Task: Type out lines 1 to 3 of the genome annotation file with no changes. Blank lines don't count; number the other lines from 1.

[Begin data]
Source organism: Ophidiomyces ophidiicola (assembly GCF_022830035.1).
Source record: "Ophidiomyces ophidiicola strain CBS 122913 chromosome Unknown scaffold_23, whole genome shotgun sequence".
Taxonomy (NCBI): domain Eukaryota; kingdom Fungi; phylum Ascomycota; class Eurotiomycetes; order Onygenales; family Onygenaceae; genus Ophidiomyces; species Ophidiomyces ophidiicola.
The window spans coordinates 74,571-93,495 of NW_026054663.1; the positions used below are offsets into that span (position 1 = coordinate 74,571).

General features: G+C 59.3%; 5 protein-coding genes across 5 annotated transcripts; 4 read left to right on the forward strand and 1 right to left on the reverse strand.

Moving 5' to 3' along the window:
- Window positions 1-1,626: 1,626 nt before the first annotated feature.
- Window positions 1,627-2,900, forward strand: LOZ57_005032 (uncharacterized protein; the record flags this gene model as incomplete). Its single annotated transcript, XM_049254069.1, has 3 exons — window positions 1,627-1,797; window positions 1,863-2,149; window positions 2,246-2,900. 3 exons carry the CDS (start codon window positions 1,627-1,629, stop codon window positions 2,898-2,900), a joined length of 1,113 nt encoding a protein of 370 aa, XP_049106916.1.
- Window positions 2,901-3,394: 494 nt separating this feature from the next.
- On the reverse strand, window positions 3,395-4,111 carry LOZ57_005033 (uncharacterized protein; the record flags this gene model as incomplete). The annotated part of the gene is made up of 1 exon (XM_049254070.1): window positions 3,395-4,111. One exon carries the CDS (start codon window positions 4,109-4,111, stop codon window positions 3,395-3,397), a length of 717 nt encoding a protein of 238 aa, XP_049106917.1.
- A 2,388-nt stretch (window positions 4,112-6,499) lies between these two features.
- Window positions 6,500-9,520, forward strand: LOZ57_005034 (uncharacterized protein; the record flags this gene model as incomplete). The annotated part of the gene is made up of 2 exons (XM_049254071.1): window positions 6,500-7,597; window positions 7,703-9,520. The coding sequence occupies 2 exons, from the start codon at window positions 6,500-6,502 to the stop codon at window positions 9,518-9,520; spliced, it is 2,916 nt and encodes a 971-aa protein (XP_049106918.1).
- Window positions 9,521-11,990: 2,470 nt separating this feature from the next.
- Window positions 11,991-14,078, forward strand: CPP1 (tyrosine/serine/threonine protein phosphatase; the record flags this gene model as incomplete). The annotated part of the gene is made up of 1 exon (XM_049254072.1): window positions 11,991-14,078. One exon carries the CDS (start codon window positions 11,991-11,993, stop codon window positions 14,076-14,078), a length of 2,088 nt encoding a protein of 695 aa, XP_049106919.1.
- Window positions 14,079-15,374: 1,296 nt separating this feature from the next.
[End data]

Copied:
Source organism: Ophidiomyces ophidiicola (assembly GCF_022830035.1).
Source record: "Ophidiomyces ophidiicola strain CBS 122913 chromosome Unknown scaffold_23, whole genome shotgun sequence".
Taxonomy (NCBI): domain Eukaryota; kingdom Fungi; phylum Ascomycota; class Eurotiomycetes; order Onygenales; family Onygenaceae; genus Ophidiomyces; species Ophidiomyces ophidiicola.